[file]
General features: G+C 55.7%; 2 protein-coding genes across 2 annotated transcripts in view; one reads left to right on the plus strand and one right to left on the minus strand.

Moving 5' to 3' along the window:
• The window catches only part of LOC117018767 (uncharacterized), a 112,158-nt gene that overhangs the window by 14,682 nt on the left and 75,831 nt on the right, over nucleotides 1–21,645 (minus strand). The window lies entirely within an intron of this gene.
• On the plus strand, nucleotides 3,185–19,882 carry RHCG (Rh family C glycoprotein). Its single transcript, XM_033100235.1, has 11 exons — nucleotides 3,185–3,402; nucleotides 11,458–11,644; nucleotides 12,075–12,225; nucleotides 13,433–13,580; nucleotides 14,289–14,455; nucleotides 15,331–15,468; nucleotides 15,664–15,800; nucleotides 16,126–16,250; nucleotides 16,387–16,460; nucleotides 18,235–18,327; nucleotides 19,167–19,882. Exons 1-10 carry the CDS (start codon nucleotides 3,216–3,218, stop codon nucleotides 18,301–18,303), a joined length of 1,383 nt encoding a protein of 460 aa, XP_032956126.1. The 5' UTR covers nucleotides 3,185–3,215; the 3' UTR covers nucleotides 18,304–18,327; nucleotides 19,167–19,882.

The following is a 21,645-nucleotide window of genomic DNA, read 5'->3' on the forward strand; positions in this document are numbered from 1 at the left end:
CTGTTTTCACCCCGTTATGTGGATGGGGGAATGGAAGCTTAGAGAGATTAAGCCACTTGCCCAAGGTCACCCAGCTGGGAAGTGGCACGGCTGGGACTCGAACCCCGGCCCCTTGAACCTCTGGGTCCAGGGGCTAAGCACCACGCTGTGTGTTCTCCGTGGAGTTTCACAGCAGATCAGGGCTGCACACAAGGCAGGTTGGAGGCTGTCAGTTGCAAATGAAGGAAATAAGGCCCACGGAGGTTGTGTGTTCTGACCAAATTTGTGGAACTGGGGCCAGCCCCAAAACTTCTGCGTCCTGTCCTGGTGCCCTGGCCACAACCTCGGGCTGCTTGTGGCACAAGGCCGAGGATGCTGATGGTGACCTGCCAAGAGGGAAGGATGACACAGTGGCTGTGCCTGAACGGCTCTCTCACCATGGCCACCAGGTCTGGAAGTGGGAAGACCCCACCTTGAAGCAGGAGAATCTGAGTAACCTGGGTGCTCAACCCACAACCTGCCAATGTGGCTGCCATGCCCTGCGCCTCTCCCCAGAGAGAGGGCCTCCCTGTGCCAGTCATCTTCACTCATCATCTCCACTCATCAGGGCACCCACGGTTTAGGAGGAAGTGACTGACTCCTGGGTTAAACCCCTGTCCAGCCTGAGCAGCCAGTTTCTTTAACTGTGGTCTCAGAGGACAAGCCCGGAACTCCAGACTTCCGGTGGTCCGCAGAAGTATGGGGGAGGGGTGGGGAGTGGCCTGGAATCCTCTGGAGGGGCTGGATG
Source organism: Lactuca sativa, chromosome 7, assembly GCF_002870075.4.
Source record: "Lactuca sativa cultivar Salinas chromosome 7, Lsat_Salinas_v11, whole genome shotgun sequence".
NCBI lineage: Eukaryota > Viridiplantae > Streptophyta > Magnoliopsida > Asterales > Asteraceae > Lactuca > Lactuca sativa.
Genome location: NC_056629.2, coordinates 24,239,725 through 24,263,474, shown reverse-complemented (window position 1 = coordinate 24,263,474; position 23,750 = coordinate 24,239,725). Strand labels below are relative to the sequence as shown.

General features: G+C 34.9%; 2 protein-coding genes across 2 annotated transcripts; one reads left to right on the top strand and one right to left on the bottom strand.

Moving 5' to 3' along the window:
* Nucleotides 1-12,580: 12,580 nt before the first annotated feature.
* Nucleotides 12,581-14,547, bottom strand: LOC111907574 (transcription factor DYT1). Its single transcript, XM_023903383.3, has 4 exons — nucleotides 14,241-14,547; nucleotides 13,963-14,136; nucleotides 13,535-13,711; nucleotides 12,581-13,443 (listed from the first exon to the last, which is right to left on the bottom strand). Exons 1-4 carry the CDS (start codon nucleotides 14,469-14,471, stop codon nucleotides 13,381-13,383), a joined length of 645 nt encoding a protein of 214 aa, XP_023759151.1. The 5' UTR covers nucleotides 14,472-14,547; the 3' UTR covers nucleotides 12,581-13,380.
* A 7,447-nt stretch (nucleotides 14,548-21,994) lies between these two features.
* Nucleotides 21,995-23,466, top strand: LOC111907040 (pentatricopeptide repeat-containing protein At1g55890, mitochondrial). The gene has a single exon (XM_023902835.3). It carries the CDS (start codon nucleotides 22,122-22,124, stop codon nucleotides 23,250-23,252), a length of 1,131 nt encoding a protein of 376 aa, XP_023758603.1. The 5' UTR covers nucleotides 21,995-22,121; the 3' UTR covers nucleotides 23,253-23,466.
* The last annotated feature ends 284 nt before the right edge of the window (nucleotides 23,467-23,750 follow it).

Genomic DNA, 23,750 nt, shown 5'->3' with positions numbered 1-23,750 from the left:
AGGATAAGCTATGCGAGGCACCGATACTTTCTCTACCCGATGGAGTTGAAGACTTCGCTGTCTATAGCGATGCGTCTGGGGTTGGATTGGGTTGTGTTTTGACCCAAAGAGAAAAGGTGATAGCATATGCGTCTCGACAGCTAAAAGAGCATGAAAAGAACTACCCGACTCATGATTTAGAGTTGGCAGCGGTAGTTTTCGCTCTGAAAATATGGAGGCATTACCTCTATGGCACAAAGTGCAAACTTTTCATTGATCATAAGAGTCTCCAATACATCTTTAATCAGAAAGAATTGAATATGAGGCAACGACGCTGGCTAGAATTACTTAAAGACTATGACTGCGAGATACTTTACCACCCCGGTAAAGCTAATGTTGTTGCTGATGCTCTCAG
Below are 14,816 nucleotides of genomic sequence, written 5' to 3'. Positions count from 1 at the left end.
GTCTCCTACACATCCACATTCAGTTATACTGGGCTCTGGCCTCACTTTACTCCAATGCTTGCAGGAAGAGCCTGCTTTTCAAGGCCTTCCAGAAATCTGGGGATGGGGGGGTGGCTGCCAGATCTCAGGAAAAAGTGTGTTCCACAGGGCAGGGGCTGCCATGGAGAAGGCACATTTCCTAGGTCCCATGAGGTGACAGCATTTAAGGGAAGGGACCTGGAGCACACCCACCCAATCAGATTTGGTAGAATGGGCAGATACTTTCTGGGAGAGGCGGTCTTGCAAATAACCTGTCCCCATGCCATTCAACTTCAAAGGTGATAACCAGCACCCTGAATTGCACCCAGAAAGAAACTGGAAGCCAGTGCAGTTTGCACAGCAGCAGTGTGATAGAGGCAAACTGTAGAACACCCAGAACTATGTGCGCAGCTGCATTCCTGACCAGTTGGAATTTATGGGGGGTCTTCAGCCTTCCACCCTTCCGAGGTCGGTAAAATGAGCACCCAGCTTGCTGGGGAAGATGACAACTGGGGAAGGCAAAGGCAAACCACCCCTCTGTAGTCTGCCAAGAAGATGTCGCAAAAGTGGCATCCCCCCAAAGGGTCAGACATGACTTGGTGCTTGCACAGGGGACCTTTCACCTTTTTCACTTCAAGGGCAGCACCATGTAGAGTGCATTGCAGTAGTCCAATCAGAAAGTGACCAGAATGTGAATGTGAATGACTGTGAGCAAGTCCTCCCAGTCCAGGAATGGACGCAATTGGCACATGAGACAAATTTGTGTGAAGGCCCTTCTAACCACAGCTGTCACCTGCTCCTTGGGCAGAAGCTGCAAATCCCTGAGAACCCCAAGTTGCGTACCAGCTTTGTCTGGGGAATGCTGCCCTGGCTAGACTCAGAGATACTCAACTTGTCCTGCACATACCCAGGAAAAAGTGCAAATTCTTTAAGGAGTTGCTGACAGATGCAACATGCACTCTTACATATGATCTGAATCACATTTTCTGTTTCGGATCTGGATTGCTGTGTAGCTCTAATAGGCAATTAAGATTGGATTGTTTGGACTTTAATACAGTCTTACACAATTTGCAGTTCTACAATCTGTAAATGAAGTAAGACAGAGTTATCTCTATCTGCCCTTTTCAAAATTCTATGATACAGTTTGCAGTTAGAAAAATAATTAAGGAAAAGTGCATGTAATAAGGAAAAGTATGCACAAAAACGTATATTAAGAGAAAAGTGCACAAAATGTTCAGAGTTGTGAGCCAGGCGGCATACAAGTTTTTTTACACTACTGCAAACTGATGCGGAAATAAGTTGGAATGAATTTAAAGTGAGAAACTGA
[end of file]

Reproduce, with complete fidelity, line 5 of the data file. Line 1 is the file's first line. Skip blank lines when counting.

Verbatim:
The following is a 21,645-nucleotide window of genomic DNA, read 5'->3' on the forward strand; positions in this document are numbered from 1 at the left end: